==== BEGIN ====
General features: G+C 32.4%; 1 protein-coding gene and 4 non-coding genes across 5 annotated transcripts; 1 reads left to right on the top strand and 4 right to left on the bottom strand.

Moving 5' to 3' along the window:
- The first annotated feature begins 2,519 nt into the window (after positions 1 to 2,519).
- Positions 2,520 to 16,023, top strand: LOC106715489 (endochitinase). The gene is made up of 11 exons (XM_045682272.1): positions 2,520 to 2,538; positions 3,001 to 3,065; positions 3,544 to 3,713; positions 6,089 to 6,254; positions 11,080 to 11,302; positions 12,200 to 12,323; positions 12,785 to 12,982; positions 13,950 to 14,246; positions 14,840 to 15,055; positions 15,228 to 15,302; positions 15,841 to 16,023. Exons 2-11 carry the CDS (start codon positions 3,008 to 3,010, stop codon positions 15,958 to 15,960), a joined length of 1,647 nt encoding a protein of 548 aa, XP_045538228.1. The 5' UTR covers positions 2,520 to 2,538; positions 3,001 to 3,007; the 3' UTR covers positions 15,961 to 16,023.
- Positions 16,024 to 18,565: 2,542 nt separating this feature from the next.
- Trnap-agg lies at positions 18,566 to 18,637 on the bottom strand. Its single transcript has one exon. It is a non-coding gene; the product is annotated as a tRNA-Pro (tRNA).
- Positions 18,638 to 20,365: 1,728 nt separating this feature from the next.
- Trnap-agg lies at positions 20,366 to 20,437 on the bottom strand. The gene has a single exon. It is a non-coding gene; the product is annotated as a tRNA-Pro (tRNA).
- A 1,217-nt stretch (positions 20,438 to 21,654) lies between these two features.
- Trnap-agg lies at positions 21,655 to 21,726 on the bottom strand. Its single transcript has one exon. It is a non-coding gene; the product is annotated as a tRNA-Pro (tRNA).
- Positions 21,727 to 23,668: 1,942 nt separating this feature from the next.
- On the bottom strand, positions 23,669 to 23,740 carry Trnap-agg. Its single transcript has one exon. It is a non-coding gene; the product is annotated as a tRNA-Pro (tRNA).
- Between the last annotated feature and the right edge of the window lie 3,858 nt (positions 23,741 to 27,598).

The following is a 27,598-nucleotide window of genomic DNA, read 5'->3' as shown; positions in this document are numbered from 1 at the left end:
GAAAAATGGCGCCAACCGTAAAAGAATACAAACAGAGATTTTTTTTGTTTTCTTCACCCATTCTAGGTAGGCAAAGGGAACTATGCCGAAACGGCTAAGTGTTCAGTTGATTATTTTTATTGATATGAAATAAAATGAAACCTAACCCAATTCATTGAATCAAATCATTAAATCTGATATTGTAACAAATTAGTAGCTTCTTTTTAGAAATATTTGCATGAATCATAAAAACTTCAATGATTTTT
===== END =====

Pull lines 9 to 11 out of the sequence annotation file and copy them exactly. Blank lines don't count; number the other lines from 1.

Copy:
- A 1,217-nt stretch (positions 20,438 to 21,654) lies between these two features.
- Trnap-agg lies at positions 21,655 to 21,726 on the bottom strand. Its single transcript has one exon. It is a non-coding gene; the product is annotated as a tRNA-Pro (tRNA).
- Positions 21,727 to 23,668: 1,942 nt separating this feature from the next.